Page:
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Motion: Lobbying Code of Conduct Review

Lee Rhiannon 24 Nov 2011

Reference to the Finance and Public Administration References Committee, Thursday 24 November 2011

Senator RHIANNON (New South Wales) (12:03): I move:

  1. The Senate notes that:

    1. the Lobbying Code of Conduct (the Code) has been in operation since 1 July 2008; and

    2. the Standing Committee on Finance and Public Administration recommended in September 2008 that it conduct an inquiry into the operation of the Code in the second half of 2009.

  2. The following matter be referred to the Finance and Public Administration References Committee for inquiry and report by 1 March 2012:

The operation of the Lobbying Code of Conduct and the Lobbyist Register.

Senator LUDWIG (Queensland—Minister for Agriculture, Fisheries and Forestry, Manager of Government Business in the Senate and Minister Assisting the Attorney-General on Queensland Floods Recovery) (12:03): I seek leave to make a short statement.

The PRESIDENT: Leave is granted for two minutes.

Senator LUDWIG: If I could inform the Senate, an inquiry was conducted in 2008 and a separate roundtable process was started in 2010, with a discussion paper being released publicly later that year. That process was a comprehensive examination. The minister adopted changes to the code in 2011 based on the findings of this process, including the requirement for companies registering under the code to disclose former government representatives in their employment.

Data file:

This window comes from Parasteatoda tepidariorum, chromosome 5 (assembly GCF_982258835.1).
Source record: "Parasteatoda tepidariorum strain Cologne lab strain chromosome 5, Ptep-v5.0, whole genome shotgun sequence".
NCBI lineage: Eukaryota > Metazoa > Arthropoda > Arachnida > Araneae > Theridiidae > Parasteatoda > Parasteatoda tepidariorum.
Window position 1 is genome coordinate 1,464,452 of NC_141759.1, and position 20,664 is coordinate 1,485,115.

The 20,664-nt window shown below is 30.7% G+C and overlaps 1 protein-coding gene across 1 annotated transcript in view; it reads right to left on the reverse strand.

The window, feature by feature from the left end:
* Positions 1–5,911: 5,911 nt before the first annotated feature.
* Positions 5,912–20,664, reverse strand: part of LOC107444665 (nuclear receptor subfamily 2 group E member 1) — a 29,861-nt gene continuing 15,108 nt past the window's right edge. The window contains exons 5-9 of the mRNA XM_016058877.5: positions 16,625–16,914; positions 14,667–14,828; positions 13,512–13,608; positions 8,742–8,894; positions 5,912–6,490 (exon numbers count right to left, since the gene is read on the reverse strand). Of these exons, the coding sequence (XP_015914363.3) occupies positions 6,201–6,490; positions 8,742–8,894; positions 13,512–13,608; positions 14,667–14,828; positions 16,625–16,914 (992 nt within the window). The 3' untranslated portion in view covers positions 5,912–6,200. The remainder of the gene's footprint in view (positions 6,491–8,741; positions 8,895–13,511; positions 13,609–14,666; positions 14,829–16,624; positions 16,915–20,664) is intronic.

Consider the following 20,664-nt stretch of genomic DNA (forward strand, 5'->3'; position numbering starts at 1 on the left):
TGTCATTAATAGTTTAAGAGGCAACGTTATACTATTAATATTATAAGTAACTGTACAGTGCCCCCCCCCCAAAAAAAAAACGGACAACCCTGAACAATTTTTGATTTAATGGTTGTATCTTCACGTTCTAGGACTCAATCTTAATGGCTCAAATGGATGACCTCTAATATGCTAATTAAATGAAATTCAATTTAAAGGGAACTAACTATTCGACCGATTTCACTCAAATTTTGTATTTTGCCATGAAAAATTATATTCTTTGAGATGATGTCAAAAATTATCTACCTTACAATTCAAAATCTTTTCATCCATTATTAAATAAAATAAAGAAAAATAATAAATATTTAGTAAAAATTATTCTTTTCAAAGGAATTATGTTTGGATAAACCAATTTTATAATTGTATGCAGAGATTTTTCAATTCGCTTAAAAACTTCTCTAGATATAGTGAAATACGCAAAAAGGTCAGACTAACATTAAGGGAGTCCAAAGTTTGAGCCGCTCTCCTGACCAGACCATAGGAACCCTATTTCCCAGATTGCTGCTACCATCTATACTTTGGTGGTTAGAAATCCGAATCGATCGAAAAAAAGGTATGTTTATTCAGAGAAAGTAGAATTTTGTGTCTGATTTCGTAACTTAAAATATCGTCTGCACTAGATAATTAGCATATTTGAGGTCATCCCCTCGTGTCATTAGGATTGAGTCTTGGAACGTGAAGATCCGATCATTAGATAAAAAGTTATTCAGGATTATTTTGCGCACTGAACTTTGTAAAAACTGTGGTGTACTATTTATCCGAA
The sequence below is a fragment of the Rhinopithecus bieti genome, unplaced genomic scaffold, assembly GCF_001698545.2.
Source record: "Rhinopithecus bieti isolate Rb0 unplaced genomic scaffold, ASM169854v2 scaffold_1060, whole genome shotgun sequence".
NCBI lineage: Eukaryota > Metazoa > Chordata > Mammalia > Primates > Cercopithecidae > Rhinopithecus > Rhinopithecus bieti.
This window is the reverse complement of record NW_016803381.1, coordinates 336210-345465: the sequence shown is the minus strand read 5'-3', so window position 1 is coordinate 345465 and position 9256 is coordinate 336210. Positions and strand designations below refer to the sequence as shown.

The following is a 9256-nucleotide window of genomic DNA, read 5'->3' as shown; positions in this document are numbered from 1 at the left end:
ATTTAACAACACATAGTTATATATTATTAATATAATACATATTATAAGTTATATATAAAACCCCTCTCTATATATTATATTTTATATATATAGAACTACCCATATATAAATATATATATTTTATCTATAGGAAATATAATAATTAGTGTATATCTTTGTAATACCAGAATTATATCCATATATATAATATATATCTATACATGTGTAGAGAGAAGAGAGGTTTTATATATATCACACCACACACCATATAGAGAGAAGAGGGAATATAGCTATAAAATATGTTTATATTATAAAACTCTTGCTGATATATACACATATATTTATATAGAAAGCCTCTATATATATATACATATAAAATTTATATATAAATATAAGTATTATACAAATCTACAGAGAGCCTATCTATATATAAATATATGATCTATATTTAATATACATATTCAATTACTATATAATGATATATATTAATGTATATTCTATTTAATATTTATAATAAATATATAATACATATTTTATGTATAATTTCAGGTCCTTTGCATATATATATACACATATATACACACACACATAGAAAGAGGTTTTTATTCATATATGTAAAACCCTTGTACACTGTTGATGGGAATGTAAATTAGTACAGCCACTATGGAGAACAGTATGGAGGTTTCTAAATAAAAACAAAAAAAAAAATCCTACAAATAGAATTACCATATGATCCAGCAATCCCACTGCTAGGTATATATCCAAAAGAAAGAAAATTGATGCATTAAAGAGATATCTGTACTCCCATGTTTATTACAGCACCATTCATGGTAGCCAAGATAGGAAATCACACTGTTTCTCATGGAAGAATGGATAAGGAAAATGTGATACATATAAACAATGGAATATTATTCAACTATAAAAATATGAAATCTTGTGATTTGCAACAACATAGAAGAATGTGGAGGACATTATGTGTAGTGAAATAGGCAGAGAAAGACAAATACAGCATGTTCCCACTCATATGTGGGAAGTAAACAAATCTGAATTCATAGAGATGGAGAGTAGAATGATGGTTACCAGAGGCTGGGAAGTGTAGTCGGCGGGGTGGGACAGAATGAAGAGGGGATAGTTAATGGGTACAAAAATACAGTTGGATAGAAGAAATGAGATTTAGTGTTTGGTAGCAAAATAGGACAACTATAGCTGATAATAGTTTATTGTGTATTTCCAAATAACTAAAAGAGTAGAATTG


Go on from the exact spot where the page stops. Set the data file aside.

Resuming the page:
There is to date no evidence of any problems with the operation of the code. The code is aimed at regulating the behaviour of third-party lobbyists to ensure that members of the executive have a clear understanding of the interests being advocated to them. The lobbyist register allows ministers and their staff to know who is engaged in lobbying and whose interests are being promoted. There is no evidence of significant compliance issues arising from this process.

The extension of the code of conduct to all members and senators has several risks attached to it. The former Clerk of the Senate, Mr Harry Evans, pointed these out in a submission to a 2008 inquiry, and I would encourage the Senate to revisit that to inform themselves of it. It would require the House to regulate the private communications of members, something that may compromise the independence of private members. For those reasons, we do not support the motion.

Question agreed to.

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